The thousands of miniature wooden Buddhist figures that line the ragged shelves of the Pak Ou Caves are what make this unique destination a highlight for travelers in Luang Prabang. Located at the confluence of the Mekong and Nam Ou rivers, the caves are cut into a limestone cliff and are only accessible by riverboats that wind along the scenic Mekong River and add to the experience.
The caves serve as an influential religious site for Laotians; before it became a popular spot among visitors to Laos, natives went to the caves during Lao New Year in April to ceremonially wash the Buddha statues. This is still done, and many Laotians still come to place their own intricate figurines, often old, chipped or simply replaced in their Luang Prabang home by a newer piece. The statues represent Buddha in various shapes, sizes and positions, including meditation, peace and nirvana, and the collection in the caves has been growing for centuries.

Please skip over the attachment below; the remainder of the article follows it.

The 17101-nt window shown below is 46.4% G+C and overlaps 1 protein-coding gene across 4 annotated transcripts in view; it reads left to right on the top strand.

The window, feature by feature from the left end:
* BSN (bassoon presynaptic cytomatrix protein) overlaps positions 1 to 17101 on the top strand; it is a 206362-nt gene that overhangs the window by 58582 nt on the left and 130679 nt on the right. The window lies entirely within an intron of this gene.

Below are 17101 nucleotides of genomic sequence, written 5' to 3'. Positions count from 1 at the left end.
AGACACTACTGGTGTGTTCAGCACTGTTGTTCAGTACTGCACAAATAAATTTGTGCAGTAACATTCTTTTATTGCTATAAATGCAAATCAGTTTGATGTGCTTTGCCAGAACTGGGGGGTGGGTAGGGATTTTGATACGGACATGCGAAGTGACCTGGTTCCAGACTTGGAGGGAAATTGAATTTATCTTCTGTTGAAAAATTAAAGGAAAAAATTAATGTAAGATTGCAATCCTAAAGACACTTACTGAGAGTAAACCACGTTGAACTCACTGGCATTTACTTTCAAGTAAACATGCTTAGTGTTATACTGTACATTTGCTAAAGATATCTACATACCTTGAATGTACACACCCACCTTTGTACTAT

Overlooks from the easy-to-reach lower cave (Tham Ting) and the slightly more challenging upper cave (Tham Theung) provide breathtaking views of both countryside and river that are perfect for snapping photos. Voyaging to the caves is especially suited for the early morning, when the river is calm and the sun is just peeking up.
The caves are located 17 north of Luang Prabang. Slow boats take travelers on a two-hour journey to the caves, where they can enter for a nominal fee (about 20,000 kip). The upper cave can be difficult to access for less mobile travelers, as it is unlit and stationed at the top of dozens of steep stairs.